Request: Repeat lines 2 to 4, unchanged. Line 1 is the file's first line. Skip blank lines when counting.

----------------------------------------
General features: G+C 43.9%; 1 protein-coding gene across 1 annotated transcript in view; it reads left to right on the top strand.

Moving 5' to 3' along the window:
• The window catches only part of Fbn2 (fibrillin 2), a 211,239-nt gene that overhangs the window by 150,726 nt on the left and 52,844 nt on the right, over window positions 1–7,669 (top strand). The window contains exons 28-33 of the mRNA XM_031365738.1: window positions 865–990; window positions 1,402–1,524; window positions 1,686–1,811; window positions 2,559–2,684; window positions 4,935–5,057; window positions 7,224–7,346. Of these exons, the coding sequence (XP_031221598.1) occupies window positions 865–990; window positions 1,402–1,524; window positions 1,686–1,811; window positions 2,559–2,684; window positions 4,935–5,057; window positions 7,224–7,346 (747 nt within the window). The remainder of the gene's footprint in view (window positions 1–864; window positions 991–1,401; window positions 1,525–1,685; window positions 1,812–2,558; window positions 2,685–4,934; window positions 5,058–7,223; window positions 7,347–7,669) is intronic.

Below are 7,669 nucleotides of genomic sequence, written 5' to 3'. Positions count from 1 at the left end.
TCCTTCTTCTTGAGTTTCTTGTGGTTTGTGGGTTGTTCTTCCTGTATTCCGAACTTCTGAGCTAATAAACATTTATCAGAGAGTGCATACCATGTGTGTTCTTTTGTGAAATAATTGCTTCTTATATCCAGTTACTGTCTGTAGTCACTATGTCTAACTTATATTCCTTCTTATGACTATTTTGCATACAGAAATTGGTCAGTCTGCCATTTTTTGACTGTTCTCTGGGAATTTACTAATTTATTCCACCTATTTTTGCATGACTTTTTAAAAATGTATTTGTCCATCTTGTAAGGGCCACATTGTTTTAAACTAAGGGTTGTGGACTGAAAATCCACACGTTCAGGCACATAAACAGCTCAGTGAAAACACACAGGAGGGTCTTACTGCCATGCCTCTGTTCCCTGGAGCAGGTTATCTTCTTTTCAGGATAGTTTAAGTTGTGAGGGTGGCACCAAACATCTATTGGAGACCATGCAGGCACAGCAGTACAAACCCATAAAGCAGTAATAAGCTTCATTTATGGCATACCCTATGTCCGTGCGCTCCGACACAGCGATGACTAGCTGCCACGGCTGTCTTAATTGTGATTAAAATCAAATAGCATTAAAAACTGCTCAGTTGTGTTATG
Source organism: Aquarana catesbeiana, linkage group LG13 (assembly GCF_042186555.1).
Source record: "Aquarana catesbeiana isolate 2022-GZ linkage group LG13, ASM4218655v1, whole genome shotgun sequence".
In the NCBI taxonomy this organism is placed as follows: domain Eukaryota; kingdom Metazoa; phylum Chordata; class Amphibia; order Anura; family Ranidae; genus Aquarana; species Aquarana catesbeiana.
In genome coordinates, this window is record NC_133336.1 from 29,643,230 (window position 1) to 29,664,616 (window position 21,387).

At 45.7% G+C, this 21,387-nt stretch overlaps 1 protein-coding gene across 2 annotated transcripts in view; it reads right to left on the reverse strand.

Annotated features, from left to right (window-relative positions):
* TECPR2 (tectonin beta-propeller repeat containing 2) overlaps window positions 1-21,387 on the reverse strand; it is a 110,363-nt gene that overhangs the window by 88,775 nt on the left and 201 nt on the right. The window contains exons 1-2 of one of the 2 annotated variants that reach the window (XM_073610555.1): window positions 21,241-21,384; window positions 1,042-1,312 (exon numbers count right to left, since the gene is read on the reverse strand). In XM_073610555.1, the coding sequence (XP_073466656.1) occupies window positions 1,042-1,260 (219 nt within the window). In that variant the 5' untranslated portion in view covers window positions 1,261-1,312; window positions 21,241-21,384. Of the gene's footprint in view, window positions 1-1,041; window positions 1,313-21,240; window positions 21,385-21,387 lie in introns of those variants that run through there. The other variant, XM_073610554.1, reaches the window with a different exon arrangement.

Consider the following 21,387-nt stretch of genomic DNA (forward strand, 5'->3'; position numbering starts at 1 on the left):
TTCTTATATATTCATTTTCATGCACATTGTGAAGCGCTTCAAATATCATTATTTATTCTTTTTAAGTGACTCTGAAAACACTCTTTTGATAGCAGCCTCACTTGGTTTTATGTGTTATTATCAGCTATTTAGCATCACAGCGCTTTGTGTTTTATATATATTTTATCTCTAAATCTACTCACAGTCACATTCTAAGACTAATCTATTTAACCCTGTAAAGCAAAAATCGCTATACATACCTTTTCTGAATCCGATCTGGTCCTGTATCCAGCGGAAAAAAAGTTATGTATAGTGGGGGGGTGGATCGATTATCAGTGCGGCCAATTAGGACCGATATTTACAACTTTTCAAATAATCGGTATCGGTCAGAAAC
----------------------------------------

Moving 5' to 3' along the window:
• The window catches only part of Fbn2 (fibrillin 2), a 211,239-nt gene that overhangs the window by 150,726 nt on the left and 52,844 nt on the right, over window positions 1–7,669 (top strand). The window contains exons 28-33 of the mRNA XM_031365738.1: window positions 865–990; window positions 1,402–1,524; window positions 1,686–1,811; window positions 2,559–2,684; window positions 4,935–5,057; window positions 7,224–7,346. Of these exons, the coding sequence (XP_031221598.1) occupies window positions 865–990; window positions 1,402–1,524; window positions 1,686–1,811; window positions 2,559–2,684; window positions 4,935–5,057; window positions 7,224–7,346 (747 nt within the window). The remainder of the gene's footprint in view (window positions 1–864; window positions 991–1,401; window positions 1,525–1,685; window positions 1,812–2,558; window positions 2,685–4,934; window positions 5,058–7,223; window positions 7,347–7,669) is intronic.

Below are 7,669 nucleotides of genomic sequence, written 5' to 3'. Positions count from 1 at the left end.